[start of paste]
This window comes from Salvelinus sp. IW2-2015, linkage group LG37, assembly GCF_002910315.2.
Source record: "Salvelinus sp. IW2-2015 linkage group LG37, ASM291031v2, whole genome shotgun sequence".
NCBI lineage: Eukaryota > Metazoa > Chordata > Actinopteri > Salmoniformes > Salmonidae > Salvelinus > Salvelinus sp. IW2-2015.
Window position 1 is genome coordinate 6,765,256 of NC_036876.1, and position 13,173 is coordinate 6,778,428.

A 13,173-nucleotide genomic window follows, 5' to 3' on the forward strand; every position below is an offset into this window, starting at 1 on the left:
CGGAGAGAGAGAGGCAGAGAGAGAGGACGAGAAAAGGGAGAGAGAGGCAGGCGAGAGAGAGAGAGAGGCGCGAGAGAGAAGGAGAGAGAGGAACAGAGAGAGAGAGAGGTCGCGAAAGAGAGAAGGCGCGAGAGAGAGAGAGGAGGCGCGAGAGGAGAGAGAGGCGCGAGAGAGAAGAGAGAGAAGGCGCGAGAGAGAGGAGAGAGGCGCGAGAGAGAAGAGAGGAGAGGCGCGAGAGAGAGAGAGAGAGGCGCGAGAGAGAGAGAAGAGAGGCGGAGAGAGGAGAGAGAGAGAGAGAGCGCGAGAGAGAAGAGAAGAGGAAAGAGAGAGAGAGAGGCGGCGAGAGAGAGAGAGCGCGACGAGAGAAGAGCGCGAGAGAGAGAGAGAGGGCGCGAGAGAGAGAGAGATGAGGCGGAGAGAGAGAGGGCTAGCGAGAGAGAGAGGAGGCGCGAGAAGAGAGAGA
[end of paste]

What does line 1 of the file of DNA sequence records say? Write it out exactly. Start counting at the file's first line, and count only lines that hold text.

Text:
This window comes from Salvelinus sp. IW2-2015, linkage group LG37, assembly GCF_002910315.2.